Side Street Sunday (7)
The New Jersey Manual Training and Industrial School for Colored Youth (aka Bordentown School) is located in Bordentown New Jersey. I never knew that this school existed.
Reverend Walter Rice, a college educated former slave founded the school in 1886. It was originally called Ironside Normal School and was located in New Brunswick, New Jersey. From what I briefly read this school was designed to prepare African American children to attend college and to be self-sufficient. The school relocated to Bordentown in 1886 and it often referred to as the Tuskegee Institute of the North.
When the state of New Jersey took over the school in 1894 it changed the focus from preparing the students for college to teaching trades. Students helped to run the school as part of their education. They were responsible for the farms, preparing meals, running the printing presses, repaired and maintained buildings, operated mechanical systems, and carried out major landscaping and site work projects.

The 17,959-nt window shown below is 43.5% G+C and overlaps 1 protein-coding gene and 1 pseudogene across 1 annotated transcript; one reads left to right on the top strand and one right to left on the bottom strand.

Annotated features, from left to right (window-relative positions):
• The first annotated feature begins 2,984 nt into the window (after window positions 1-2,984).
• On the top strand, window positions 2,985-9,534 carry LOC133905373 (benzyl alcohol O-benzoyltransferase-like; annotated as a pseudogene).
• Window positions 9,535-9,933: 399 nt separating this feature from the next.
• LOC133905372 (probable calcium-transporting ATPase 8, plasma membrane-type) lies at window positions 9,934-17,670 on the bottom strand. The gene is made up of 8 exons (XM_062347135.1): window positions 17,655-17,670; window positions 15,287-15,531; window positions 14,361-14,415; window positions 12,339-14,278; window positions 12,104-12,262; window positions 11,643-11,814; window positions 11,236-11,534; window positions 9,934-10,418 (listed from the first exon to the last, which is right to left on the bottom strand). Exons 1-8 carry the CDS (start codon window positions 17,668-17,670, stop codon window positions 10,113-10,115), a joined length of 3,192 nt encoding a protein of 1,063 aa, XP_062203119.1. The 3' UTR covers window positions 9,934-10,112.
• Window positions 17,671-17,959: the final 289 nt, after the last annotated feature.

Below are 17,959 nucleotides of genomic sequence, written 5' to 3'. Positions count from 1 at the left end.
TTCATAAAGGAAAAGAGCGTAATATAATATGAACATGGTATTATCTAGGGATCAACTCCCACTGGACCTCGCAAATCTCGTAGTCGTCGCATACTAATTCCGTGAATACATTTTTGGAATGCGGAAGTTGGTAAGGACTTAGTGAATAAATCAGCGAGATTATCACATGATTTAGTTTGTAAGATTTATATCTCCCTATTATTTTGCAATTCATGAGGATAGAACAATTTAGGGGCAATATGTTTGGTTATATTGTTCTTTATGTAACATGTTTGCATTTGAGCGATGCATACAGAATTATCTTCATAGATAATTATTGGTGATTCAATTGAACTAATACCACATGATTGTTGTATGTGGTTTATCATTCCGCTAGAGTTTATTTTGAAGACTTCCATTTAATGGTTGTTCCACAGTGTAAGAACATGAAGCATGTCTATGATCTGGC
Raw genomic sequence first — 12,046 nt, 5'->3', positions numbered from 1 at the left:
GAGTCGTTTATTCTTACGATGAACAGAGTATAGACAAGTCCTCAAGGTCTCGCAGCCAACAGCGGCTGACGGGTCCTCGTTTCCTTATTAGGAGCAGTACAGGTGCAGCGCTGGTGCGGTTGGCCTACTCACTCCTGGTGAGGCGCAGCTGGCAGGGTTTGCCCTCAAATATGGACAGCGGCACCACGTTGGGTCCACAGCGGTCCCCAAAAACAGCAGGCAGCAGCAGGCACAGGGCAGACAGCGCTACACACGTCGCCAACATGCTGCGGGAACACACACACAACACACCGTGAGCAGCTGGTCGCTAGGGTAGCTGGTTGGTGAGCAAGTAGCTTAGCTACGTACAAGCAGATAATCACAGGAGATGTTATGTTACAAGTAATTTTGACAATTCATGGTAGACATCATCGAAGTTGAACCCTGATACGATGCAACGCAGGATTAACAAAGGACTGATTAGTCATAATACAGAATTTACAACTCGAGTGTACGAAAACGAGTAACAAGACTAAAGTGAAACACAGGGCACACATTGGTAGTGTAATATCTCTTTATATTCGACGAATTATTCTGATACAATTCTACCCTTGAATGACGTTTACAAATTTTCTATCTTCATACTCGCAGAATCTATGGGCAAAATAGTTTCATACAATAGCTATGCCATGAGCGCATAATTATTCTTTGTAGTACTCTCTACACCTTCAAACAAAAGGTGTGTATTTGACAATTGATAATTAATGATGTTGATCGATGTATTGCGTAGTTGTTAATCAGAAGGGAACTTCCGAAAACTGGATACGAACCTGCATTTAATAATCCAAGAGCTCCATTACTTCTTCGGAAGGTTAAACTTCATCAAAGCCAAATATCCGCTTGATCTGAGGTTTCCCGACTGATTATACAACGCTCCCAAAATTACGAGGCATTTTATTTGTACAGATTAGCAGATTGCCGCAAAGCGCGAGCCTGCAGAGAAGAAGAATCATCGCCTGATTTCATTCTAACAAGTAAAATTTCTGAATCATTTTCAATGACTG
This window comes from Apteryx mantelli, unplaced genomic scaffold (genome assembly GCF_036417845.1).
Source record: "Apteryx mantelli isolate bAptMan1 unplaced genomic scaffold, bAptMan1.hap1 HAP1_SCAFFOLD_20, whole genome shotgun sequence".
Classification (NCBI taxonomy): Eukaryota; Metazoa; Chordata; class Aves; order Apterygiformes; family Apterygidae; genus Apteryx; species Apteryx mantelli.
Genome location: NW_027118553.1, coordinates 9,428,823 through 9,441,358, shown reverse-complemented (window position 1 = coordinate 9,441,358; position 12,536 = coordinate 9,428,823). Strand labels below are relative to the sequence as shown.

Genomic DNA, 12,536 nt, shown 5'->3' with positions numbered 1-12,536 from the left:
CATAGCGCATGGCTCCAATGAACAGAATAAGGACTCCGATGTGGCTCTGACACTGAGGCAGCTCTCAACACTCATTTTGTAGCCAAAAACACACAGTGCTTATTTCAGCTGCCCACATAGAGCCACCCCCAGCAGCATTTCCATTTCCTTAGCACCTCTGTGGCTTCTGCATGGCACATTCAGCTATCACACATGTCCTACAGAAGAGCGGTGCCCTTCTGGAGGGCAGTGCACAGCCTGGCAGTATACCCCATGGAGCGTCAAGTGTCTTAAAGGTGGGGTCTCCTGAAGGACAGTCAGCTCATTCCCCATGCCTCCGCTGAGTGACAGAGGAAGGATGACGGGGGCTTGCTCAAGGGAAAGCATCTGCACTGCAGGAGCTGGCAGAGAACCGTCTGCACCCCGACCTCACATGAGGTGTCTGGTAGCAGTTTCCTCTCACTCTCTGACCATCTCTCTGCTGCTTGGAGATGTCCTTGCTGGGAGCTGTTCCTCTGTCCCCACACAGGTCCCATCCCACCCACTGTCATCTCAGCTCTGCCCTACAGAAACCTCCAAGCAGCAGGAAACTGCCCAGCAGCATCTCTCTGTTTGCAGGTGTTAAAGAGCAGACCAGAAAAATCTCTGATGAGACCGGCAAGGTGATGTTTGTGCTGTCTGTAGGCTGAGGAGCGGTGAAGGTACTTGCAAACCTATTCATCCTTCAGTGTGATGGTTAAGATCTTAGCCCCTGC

When segregation was outlawed in 1947 the school closed a few years later in June 1955. It reopened as the E.R. Johnstone Training Center for the developmentally disable. When this closed in the 1990 it became a correctional facility.
From teaching to punishing what would Reverend Walter Rice think today if he was to see this?
Thanks for visiting, all comments are welcome.
Posted on December 8, 2014, in Side Street Sunday and tagged Blog, Bordentown, Bordentown New Jersey, Bordentown School, Bordentown School for Colored Boys and Girls, Colored School, Dreams, Ironside Normal School, new jersey, New Jersey Manual Training and Industrial School for Colored Youth, nj, Photo, photography, photos, Pics, Pictures, reflections, Reverend Walter Rice, sony, Sony @65, Tuskegee Institute, Walter Rice. Bookmark the permalink. 2 Comments.